Spectral measurements were taken with an Avantes Avaspec 2048/2 spectrometer. Hindwing samples were dissected from two males and adhered using double-sided tape to glass slides. The reflection was standardized using a white diffusive standard. The angle of incidence (θ) was measured from the normal to the wing sample surface and chosen to be 75° for anteroposterior illumination and 60° for posteroanterior illumination. Measurements of the anteroposterior iridescence confirmed the observed backscattered shift from green to red with observation angle getting closer to the wing surface normal (figure 1c(i)). Wavelengths below 450 nm (blue–UV) were imperceptible (even at normal incidence) as was the specular reflection. The relatively weaker iridescence visible in the posteroanterior direction also lacked specularity and shifted from blue to UV with increasing observation angle from 60° to 75° (figure 1c(ii)). Both datasets suggested the presence of blazed diffraction gratings, since these asymmetric optical devices produce correspondingly asymmetric diffraction patterns, driving most of the incident light into one diffraction order, in this case m=−1 (backscatter).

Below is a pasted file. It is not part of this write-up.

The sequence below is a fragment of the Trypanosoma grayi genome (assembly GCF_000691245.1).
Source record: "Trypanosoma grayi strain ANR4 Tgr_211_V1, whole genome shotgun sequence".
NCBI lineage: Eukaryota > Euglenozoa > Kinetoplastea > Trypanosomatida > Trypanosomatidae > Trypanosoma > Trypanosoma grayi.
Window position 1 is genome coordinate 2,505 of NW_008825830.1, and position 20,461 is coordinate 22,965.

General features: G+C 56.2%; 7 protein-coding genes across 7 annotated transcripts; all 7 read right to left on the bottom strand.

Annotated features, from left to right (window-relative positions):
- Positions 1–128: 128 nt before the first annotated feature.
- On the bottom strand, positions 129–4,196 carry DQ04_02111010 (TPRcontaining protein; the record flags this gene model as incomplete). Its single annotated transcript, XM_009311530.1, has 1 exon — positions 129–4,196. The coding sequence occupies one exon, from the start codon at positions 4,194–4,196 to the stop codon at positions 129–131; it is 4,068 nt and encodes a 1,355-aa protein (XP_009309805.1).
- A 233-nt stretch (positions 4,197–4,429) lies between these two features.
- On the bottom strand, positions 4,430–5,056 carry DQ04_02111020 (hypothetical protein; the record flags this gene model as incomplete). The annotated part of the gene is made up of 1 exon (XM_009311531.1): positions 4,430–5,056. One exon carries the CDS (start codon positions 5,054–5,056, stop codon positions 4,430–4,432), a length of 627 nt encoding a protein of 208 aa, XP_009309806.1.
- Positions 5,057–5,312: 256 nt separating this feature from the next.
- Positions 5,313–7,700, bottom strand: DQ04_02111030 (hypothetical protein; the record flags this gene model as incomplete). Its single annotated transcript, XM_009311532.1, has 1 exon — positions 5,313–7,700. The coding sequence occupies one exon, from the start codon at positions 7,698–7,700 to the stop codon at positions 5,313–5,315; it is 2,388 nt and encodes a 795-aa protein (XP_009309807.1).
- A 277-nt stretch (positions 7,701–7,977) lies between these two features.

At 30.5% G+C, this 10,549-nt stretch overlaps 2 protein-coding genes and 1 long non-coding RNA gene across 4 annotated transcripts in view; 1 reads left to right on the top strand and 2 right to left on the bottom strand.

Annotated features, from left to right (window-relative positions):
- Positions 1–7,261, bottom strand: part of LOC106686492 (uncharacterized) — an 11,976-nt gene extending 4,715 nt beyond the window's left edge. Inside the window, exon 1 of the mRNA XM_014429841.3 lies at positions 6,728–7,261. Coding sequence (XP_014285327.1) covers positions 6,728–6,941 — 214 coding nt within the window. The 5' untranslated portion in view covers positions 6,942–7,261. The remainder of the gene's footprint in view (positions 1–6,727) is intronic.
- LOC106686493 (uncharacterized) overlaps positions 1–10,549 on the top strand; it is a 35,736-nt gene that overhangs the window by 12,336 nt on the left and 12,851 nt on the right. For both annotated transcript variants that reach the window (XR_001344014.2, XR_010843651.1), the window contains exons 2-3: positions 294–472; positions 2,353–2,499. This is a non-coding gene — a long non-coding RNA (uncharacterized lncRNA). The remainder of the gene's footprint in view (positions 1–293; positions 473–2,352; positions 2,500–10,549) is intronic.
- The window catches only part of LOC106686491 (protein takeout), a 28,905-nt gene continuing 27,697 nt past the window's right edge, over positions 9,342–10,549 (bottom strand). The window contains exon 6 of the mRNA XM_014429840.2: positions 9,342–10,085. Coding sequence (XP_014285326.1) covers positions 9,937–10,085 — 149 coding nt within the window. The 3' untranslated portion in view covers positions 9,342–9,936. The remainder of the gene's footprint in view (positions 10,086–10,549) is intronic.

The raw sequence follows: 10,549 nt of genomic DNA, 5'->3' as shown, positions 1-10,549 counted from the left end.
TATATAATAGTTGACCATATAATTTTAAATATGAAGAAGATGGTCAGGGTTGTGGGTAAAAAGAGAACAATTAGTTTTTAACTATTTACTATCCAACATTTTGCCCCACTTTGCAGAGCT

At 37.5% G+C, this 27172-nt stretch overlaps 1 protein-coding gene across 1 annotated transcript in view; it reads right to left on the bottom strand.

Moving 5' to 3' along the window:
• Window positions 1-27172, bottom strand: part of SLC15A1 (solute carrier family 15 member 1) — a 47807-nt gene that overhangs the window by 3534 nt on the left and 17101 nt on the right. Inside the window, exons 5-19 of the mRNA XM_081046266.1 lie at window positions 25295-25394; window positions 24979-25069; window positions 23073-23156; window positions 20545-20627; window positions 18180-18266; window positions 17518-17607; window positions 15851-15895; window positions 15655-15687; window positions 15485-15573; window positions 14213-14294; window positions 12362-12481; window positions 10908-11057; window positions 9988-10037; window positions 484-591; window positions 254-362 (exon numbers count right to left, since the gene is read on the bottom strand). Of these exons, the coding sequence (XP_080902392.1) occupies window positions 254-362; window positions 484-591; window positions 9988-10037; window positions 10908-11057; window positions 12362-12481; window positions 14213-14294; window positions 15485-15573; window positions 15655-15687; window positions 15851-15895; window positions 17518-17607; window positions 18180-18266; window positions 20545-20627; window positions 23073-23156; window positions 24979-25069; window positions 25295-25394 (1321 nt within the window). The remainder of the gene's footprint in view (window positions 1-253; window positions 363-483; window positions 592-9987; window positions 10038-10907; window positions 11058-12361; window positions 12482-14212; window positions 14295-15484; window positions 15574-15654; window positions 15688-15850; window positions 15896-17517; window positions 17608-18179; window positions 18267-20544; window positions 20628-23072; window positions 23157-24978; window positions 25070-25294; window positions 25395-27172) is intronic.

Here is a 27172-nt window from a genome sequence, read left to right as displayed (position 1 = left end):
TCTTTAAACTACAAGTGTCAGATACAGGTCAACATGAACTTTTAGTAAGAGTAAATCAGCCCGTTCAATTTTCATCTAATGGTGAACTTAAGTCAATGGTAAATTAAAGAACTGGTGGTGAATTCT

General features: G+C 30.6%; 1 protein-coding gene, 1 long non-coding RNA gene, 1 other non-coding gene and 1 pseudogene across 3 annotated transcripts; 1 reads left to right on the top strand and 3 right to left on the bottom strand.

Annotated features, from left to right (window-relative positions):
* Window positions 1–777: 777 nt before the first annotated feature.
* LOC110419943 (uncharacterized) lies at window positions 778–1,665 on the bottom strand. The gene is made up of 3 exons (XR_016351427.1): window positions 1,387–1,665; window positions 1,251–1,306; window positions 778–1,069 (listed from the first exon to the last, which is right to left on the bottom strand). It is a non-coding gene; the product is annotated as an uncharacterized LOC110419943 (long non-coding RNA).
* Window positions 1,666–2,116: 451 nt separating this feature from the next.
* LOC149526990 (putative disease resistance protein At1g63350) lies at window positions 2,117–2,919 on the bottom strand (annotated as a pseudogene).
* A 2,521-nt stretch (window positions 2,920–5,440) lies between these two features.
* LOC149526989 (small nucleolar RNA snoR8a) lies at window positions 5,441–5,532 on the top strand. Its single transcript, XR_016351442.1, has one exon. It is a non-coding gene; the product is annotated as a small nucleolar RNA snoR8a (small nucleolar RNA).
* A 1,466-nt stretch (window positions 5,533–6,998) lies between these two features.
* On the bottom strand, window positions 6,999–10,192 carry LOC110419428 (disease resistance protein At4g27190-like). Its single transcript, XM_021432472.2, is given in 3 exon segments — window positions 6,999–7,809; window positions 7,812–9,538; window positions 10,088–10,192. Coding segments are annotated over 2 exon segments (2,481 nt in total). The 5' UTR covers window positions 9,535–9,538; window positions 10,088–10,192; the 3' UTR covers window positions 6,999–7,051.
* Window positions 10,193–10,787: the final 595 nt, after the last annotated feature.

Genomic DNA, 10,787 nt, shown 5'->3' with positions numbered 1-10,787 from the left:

A section of the discal area of the hindwing was dissected from the same two males, mounted on metal stubs, coated in 15 nm of gold and viewed with a Philips XL30 scanning electron microscope at 5 kV. Observations of individual scales revealed two opposed, periodic and asymmetric structures capable of behaving as blazed gratings: the ‘cross-ribs’ (C) that connect adjacent ‘longitudinal ridges’ (Lr) and the ‘flutes’ (F) that project laterally from the ridges (figure 1d). The former are plate like, 2 μm wide by 0.5 μm deep and 100 nm thick (figure 1d,e) with a periodicity of 582±12 nm (n=10; figure 1e). Each cross-rib is tilted at 30° to the scale surface towards the costal margin of the hindwing (figure 1d). Individual flutes are similarly 100 nm thick; however, their periodicity is 205±5 nm (n=10; figure 1e) and they are tilted at 45° to the scale surface towards the outer margin of the hindwing (figure 1d).

Predicted emergent beams were calculated for both gratings using conventional diffraction theory modified to account for the 20° inclination of the scale to the wing (denoted by γ),Embedded Image(1.1)where ϕ is the angle of emergence; γ is the angle between the scale and wing surfaces; θ is the angle of incidence; m is an integer indicating the diffraction order; λ is the wavelength of light; and b is the grating period. In each case, the beams were restricted to m=−1 (figure 2a,b), matching experimental data.

Figure 2